We have nothing to hide, says MACC chief

(The Star) – PETALING JAYA: The Malaysian Anti-Corruption Commission (MACC) is conducting its own internal inquiry into Teoh Beng Hock’s death and will make public its findings.

MACC chief commissioner Datuk Seri Ahmad Said Hamdan said the commission had nothing to hide.

“We will reveal all. When we have all the facts ready, we will hold a press conference and give a full report,” he said.

Ahmad said the MACC would not be shaken by the attacks against it by political parties.

“Politicians can say what they like. But whatever they claim will not change the facts and evidence. The truth will be out soon,” he said.

He also chided those who had turned the incident into a racial issue.

Meanwhile, Suhakam is also carrying out its own investigation, the findings of which will determine whether it will conduct a full-scale public inquiry.

“The purpose is to gather all the facts, which will then be used to determine whether or not to hold a public inquiry,” said commissioner Datuk Dr Michael Yeoh yesterday.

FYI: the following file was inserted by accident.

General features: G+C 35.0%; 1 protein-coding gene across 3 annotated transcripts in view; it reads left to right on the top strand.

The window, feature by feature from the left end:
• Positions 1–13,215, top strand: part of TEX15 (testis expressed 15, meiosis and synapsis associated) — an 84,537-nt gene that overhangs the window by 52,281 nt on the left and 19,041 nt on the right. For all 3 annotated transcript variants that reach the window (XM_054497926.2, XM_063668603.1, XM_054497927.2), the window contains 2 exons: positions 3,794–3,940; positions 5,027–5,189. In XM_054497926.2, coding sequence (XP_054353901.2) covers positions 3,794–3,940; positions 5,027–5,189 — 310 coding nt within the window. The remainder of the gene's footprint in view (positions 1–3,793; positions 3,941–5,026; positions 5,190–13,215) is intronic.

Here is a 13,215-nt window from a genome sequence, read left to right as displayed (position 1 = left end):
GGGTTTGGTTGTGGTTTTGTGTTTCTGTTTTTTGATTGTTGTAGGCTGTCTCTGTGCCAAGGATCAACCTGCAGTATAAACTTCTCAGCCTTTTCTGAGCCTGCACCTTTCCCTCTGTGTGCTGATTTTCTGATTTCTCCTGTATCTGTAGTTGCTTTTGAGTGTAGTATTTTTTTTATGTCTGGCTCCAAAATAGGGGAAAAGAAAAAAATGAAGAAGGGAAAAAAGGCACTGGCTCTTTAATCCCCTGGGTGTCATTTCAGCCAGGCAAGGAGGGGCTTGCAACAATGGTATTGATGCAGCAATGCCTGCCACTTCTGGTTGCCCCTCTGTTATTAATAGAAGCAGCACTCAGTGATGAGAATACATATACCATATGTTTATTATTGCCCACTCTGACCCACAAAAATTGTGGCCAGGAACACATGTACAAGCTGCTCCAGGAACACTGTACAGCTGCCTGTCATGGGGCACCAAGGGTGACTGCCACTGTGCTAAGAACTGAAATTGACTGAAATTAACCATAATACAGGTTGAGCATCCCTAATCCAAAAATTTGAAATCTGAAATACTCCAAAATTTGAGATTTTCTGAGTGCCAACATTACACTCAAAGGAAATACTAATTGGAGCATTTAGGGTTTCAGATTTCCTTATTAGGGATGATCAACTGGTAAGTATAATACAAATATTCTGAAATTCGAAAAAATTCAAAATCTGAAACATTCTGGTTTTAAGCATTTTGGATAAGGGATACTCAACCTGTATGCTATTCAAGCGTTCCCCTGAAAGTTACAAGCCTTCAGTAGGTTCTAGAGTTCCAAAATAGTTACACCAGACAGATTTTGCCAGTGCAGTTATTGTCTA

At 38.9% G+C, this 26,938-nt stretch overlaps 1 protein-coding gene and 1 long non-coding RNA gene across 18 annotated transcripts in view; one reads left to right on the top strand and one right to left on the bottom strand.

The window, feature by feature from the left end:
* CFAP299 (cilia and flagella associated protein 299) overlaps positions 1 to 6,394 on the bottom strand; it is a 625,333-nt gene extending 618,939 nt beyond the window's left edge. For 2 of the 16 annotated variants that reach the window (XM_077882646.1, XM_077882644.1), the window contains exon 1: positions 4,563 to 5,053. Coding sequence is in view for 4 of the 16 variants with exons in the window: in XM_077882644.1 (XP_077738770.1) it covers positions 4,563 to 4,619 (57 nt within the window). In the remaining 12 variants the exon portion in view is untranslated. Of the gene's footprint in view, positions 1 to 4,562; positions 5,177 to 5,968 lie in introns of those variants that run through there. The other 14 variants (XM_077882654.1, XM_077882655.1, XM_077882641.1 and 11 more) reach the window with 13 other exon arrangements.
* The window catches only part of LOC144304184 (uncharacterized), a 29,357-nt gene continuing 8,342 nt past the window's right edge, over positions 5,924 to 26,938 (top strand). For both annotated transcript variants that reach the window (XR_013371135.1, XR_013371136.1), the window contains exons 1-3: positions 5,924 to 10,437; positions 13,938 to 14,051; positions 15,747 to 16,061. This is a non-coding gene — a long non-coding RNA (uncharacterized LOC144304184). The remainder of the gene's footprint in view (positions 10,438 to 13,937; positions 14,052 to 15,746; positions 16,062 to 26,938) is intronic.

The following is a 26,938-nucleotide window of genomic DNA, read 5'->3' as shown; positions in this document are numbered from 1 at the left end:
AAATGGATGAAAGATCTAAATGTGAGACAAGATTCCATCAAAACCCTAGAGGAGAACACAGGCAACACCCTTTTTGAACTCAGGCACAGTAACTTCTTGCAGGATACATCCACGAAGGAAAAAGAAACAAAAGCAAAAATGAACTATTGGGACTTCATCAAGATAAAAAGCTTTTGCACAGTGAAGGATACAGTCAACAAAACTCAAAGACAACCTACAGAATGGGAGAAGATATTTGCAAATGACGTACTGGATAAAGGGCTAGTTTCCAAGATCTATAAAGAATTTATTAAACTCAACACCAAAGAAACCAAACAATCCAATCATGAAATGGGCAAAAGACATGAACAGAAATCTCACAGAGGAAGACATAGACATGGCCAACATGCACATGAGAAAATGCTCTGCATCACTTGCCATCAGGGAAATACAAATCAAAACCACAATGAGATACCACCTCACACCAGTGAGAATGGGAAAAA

Asked whether the MACC and others were bound to speak to Suhakam at this stage, Dr Yeoh replied: “Normally they would. But if they don’t, they will certainly have to at a public inquiry.”

In a statement, Suhakam disclosed that this was not the first complaint it had received against the MACC.

“In 2008, we recorded two complaints against MACC officers alleged to have used force when conducting investigations.

“The matter has been referred to the police and we have yet to receive a reply,” it said.

Suhakam also urged the Government to sign the UN convention against torture to show its commitment to addressing problems related to torture and degrading treatment, especially in light of Teoh’s death.

It noted that the long hours of questioning that Teoh had to endure could amount to mental torture.

Malaysian Bar president Ragunath Kesavan, meanwhile, called for the suspension of the officers involved in questioning Teoh or who had contact with him.

He also wanted all the investigation papers, diaries and logbooks seized to avoid allegations of tampering.